Edited 3 time(s). Last edit at 02/18/2017 11:32AM by DjDemonD.


Simon.

[www.precisionpiezo.co.uk] Accurate, repeatable, versatile z-probe plus piezo discs, endstop cables, pt100, 50w heaters. PT1000 cartridge sensors plug straight into duet boards and others.
Published:Inventions
Re: Use of G30 Z0 to achieve a perfect first layer.
February 18, 2017 09:40AM
This is something I've been trying to wrap my head around for a while. Does the slicer set the nozzle at exactly Z=0, or does it know to set it at Z=0+paper thickness? Is this what the Z offset is effectively doing in S3D? I don't mind using feeler gauges to level my bed, I just disable the XY motors and move the head around manually to each point until a 0.10mm feeler gauge has just a little bit of resistance under the nozzle. What does bother me is having to guess my Z offset for different bed temperatures, whilst also trying to set the Z offset to a full step rather than a microstep. I have a DC42 IR sensor lying around that I should really hook up..... It would remove a lot of hassle with my bed levelling routine, even if it was just to get the height map feature of the Duet.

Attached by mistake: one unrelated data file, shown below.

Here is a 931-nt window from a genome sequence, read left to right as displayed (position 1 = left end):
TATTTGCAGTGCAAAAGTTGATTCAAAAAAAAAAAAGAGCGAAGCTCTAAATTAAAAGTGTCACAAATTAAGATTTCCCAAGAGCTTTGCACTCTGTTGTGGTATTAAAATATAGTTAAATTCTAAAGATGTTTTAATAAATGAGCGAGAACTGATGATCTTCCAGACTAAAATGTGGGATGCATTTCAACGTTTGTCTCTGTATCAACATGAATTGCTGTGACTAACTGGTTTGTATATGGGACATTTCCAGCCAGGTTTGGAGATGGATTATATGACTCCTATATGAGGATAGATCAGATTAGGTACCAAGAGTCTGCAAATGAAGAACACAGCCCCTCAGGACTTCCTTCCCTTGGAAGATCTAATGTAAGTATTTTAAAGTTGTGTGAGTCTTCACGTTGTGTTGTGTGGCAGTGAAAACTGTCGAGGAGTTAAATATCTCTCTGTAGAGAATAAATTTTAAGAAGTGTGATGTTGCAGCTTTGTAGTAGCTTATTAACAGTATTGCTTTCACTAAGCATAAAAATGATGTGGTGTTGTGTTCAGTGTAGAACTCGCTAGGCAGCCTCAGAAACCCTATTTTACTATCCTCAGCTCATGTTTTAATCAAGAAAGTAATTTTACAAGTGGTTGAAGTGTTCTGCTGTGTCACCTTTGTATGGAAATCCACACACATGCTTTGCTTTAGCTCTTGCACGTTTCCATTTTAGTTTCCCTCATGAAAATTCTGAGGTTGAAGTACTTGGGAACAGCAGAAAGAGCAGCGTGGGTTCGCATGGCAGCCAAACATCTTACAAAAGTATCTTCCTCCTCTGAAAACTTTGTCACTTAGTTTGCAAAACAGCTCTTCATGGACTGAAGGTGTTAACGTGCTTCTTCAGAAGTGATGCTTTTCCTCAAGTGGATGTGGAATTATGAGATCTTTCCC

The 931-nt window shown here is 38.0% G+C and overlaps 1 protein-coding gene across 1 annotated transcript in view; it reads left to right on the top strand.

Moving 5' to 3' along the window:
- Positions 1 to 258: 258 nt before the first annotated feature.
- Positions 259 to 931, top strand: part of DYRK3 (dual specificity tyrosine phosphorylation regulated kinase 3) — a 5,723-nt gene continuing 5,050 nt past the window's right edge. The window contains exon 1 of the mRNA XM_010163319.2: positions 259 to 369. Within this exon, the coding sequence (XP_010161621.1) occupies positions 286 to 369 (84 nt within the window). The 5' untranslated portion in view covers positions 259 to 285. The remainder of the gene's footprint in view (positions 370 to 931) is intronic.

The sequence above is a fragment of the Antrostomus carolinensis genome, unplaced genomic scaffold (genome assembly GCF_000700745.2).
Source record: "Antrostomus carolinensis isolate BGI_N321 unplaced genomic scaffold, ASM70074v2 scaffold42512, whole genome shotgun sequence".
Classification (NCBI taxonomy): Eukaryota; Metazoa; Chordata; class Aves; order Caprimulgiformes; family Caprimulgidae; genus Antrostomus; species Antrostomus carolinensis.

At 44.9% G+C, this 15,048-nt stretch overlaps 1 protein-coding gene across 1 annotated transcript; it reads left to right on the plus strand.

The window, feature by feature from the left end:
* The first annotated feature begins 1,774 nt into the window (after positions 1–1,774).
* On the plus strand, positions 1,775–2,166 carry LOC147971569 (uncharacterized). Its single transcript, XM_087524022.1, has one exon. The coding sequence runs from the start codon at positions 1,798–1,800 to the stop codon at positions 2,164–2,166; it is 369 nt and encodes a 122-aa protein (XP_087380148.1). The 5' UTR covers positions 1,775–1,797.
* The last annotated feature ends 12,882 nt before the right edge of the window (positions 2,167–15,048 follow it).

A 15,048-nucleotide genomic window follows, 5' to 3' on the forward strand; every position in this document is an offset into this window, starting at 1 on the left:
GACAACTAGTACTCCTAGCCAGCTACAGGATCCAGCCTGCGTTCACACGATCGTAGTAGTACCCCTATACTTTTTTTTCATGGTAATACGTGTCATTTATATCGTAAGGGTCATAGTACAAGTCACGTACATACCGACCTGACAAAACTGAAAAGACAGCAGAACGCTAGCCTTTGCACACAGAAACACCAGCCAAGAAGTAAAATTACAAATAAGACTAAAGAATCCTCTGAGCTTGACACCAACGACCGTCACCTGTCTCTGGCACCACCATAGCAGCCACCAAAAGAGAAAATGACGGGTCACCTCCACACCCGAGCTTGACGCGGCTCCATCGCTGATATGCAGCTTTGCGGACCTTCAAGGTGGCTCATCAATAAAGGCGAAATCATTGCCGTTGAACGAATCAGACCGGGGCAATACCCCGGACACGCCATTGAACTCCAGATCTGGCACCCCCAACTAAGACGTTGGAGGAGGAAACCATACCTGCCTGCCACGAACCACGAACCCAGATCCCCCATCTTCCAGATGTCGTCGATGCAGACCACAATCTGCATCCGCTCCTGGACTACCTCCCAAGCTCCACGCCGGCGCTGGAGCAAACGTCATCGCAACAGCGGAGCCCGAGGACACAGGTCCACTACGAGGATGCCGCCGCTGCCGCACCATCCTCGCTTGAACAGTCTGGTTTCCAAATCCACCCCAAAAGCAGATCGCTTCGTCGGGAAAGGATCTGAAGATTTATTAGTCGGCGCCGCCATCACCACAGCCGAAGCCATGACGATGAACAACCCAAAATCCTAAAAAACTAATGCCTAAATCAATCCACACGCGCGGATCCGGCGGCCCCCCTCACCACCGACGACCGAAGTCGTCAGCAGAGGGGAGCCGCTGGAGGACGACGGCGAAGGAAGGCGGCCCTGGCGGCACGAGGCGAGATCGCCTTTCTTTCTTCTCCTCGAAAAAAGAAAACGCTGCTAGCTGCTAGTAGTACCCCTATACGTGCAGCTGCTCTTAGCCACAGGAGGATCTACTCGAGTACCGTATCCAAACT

Re: Use of G30 Z0 to achieve a perfect first layer.
February 18, 2017 10:08AM
Well the issue with paper test is that you're setting z=0 in the coordinate system, but physically your nozzle is at z= 0.1mm. So a 0.3 first layer is actually 0.4. I presume this is a residual technique from the time when probes were non-existent or not very accurate, we all had a piece of paper lying around and beds weren't as flat so you needed a bit of give and take.

Thermal expansion is an issue but I'm probing with a hot bed and a nozzle just below ooze temperature so I imagine there will physically be a slight discrepancy between what's shown on the Lcd and the actual nozzle to bed gap.